So said the Wallabies popular coach Michael Chelka following the all-southern hemisphere climax to the competition at Twickenham yesterday.

The unfancied Australian side – tipped by naysayers to fail even to emerge from the Cup’s notorious ‘group of death’ – instead took the route that patriotic England fans had taken for granted as theirs by right.

Instead, a side said to be in disarray before the tournament came closer than anyone had a right to expect to nicking the trophy.

But it was the New Zealand All Blacks who made history by beating their neighbours 34-17 – in the end, in some style.

A typically tense opening ten minutes saw both sides stretching each other, avoiding costly errors or penalties in kickable positions.  New Zealand were first on the scoreboard through a penalty kicked by Dan Carter but Australia were level soon enough with a penalty kicked by Foley.

Chances were few and far between but the All Blacks were able to creep ahead with two more fairly tough penalties from Carter. 

With half time looming it look liked the sides would go in with just a six point difference. However, New Zealand had other ideas and Milner-Skuddder went over in the corner, fed by Richie McCaw.  Carter added the extras from the touchline and the All Blacks had a lead of 13 points.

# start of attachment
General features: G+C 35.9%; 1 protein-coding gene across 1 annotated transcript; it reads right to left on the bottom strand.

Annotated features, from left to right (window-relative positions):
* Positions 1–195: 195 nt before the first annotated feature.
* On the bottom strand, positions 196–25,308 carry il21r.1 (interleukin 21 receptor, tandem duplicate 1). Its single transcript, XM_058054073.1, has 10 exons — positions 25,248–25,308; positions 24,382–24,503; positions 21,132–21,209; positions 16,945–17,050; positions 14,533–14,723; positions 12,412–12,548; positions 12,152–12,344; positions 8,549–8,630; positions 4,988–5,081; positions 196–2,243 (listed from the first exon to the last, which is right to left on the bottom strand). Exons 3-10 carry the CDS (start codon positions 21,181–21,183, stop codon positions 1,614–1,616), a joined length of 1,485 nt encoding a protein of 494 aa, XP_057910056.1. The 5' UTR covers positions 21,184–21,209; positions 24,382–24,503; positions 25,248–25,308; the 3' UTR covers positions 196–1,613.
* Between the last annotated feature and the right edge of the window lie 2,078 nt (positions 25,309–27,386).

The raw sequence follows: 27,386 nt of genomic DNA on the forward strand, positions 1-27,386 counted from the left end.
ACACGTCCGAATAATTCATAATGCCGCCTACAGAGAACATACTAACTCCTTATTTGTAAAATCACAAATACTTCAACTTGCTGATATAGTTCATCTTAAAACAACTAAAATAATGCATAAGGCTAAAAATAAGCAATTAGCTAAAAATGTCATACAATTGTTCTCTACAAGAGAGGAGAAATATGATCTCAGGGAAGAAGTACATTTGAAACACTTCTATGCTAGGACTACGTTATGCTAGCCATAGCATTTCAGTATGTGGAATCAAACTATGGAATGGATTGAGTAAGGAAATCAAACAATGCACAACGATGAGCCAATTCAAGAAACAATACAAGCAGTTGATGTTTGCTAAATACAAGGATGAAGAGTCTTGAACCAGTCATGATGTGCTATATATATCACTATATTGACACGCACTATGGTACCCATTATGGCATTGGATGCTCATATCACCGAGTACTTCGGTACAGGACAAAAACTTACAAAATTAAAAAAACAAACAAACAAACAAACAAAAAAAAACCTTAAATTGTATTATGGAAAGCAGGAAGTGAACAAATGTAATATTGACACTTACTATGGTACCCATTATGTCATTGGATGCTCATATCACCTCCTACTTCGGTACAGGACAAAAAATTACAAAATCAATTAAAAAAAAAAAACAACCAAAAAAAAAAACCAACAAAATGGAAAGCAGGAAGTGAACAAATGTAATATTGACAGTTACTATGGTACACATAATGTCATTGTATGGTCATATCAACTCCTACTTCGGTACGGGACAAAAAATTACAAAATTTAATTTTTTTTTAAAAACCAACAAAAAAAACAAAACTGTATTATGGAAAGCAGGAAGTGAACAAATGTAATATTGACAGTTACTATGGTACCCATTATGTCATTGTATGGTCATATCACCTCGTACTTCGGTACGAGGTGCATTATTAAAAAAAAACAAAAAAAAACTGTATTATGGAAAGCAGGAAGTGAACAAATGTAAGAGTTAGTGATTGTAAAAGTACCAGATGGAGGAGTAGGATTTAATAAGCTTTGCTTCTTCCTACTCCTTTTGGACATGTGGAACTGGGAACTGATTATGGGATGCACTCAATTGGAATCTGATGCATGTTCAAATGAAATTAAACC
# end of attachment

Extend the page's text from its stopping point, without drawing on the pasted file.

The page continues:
The second half saw the All Blacks extend their lead when Nonu went over in the second minute of the half. That saw them move out to a 20 point lead and seemingly take the game. 

The Aussies had other ideas. Kiwi Ben Smith was sent to the sin bin and the Austrlalians scored through David Pocock.  Another try from Tevita Kuridrani saw the Wallabies get within four points of the All Blacks and now the game was in the balance.

The difference on the day was one man; Dan Carter.  And it was he that restored the momentum for the All Blacks with a spectacular drop goal.  A penalty followed and the point gap was now 10.

A break away try for Beauden Barritt saw the game end with the All Blacks in the ascendancy.

After missing the world Cup final in 2011, Carter ensured that his name would be ever written into World Cup history with a performance that shows why he is the second best All Black ever, according to coach Steve Hansen; second only to the great Richie McCaw whose 149 caps as flanker still bestows him with the title o the greatest ever.

But while Hansen was extolling individual virtues, Aussie coach Chelka was more concerned with whole team performance.

“We’re luck to get to play them again in the Rugby Championship, so we can keep trying to improve” he said.

“You’ve got to mark yourself against the best and they’ve been number one for a while.

“We want to do really good things for Australian rugby going forward, both by the way we play the game and the results as a consequence. The more we test ourselves, the better we’ll get.”

Praising his team’s match performance, Chelka added, “We could easily have gone home but the heart and the courage that has been built in this team … was such that they didn’t want to do that and [they] stayed in the battle until the end.”